Local History, Part 3

To compile their new book Lyn-Lake, Thatcher Imboden and Cedar Imboden Phillips drew upon both private and public collections to bring together a fascinating compilation of seldom-seen images from the area ‘s long and often quirky past. They’ll visit M&Q on July 14, to share stories from the neighborhood.One of the photos from the book is this early shot of the Wedge Co-op.(Click it to see a larger version.)
As interest in the co-op increased, the Wedge outgrew its space and moved to an old 7-Eleven on Lyndale Avenue just south of Franklin Avenue. Membership and sales continued to grow, and by 1991 the co-op’s membership coordinator, Elizabeth Archerd, said that it was “a supermarket by industry standards . . . operating out of a convenience store.” In 1992, the Wedge tripled its space in a new building adjacent to the 7-Eleven. Dan Foley, the general manager of the co-op in 1992, said that the expansion was a “reflection of the community needs” as “it was so crowded, people couldn’t shop there. The customers wanted more selection, more room, more hours, more service, and healthy, natural foods and organic foods.” Not everyone was happy with the expansion. Prior to opening, vandals dumped buckets of paint in the store and tried to it up by opening propane gas tanks. However, the community embraced the store, and the Wedge saw memberships increase from 550 to 6,000 between 1991 and 1998. (Photo by Jeremy Nichols.)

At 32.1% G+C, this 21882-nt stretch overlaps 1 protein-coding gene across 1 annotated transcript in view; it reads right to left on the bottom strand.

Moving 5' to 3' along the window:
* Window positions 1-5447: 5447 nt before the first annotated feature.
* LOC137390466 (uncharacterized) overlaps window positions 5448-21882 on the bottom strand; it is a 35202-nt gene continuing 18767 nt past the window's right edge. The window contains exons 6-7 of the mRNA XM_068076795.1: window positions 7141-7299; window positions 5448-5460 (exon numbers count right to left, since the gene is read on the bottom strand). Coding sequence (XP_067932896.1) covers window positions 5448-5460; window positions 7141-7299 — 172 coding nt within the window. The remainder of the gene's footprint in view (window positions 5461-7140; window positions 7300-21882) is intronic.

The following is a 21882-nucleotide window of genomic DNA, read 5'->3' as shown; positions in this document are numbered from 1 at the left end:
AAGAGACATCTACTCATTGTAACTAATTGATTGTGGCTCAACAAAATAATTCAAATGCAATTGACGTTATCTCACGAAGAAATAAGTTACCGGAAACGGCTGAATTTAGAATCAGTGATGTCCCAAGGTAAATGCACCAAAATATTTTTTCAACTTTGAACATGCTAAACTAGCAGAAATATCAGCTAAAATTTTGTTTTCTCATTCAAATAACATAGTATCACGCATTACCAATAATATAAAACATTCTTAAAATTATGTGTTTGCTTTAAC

Learn more about Lyn-Lake’s past when Thatcher Imboden and Cedar Phillips discuss their new book at M&Q–7:30pm, Thursday, July 14. Details are here.–David E